With the recent gains, the price of oil is closing in on the inflation-adjusted highs hit in early 1980. Depending on the adjustment, a $38 barrel of oil in 1980 would be worth $96 to $101 or more today.
Should we inflation adjust using the GDP deflator or the CPI deflator?
James Hamilton does the latter in a chart entitled dollar price of West Intermediate divide by ratio of CPI. By this measure, we are not yet an inflation adjusted record. WRTG Economics has their own historical price in real terms though 2006. The inflation-adjusted real price record in terms of 2006 dollars was less than $70 per barrel. I suspect WRTG Economics is using the GDP deflator, which has not risen as much as the CPI deflator since 1980. AP was not kidding when they said “depending on the adjustment”. I get the $101 figure if we use CPI but where does the $96 dollar figure come from? The GDP deflator in 2007QIII were only 2.29 times the GDP deflator as of 1980QI so wouldn't the inflation-adjusted oil price been $87 not $96 dollars?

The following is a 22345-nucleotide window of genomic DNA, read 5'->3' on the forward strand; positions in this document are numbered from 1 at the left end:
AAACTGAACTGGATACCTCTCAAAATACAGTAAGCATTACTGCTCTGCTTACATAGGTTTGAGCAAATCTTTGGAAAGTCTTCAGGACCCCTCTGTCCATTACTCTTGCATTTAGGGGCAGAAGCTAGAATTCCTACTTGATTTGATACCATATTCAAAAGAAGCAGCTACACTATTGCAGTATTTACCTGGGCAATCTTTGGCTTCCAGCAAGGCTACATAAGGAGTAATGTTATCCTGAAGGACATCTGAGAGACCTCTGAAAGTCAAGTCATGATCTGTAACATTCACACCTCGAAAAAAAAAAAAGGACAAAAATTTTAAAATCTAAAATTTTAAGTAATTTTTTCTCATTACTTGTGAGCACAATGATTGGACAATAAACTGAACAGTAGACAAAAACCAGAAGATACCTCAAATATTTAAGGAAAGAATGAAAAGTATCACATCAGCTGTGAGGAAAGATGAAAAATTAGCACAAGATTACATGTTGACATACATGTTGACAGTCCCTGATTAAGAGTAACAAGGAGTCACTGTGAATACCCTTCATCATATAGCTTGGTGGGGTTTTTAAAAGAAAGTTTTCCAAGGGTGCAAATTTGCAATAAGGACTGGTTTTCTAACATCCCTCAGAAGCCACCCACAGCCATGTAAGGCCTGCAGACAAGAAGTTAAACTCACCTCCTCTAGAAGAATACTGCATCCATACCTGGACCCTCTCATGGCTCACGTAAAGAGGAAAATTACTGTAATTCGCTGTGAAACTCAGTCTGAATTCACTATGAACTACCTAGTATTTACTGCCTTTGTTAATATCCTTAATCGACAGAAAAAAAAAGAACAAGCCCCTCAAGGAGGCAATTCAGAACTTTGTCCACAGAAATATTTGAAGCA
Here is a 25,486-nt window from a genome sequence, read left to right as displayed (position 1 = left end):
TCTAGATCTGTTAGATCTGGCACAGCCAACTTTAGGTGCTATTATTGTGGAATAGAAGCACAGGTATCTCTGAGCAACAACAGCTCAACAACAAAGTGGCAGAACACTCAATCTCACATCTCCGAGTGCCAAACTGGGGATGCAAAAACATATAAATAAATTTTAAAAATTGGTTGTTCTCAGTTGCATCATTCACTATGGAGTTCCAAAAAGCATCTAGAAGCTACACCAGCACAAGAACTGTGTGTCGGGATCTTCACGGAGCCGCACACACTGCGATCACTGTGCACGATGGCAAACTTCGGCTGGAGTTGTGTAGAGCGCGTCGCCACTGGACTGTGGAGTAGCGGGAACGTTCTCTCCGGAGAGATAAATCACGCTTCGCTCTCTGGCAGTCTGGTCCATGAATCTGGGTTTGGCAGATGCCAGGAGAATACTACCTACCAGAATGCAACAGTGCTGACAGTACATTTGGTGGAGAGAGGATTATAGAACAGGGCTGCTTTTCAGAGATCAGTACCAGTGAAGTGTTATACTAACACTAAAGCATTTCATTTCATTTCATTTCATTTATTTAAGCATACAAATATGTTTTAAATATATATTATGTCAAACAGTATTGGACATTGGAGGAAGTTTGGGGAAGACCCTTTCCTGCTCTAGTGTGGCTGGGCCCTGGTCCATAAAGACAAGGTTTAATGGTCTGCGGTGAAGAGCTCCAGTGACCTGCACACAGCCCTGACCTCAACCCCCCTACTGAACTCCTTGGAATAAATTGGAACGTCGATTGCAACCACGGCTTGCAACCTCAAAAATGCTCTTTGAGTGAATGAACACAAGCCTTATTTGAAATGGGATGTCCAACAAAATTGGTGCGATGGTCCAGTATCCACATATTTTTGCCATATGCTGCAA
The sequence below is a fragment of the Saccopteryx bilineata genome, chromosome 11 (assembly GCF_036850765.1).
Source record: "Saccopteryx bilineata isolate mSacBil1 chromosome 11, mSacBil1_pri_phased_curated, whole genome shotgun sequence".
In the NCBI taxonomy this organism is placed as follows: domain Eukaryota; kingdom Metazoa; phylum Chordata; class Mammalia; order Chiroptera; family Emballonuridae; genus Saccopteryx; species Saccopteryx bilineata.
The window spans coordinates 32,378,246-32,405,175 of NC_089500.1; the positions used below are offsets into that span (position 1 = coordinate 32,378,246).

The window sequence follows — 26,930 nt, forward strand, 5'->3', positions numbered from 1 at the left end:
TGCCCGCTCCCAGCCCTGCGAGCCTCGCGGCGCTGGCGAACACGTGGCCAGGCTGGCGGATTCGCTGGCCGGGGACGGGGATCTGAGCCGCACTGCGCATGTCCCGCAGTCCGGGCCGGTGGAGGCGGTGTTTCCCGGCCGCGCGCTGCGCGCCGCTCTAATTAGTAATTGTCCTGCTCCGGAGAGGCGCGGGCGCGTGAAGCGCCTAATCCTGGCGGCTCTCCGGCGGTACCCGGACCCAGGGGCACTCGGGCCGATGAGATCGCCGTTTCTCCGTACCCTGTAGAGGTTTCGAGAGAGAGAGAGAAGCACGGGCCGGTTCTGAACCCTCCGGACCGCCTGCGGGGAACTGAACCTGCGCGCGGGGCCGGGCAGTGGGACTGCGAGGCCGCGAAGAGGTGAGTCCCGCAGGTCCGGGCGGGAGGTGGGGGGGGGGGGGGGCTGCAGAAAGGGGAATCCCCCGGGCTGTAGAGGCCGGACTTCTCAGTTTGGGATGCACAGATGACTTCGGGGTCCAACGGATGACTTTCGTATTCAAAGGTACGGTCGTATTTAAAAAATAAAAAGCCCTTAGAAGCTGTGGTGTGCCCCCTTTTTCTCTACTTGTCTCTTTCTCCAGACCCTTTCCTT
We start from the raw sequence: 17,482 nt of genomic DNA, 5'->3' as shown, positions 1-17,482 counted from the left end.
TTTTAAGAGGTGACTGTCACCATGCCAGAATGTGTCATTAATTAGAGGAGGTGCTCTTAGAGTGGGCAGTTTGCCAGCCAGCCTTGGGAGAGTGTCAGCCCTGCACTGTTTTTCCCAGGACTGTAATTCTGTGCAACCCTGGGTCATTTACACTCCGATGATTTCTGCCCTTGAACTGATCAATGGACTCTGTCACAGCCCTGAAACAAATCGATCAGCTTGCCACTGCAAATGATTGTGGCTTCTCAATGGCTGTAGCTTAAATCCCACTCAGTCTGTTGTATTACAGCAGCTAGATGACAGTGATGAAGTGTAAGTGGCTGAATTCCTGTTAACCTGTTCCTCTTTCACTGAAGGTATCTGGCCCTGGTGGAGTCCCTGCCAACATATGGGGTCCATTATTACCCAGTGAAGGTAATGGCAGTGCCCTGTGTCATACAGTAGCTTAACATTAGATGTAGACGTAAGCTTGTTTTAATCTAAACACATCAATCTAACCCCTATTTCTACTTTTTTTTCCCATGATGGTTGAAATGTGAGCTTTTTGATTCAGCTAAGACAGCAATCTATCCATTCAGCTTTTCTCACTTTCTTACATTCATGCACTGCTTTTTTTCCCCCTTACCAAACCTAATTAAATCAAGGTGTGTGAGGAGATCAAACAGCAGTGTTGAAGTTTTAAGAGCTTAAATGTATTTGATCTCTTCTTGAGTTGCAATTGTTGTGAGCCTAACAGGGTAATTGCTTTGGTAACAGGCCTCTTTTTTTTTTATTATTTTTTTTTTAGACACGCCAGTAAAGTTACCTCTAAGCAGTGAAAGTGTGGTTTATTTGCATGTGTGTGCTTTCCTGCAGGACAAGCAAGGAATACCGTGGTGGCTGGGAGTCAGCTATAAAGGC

Of course, it also matters which measure of the spot rate one uses for this. WRTG also reports both the WTI spot price and Brent Spot price, which was considerably lower.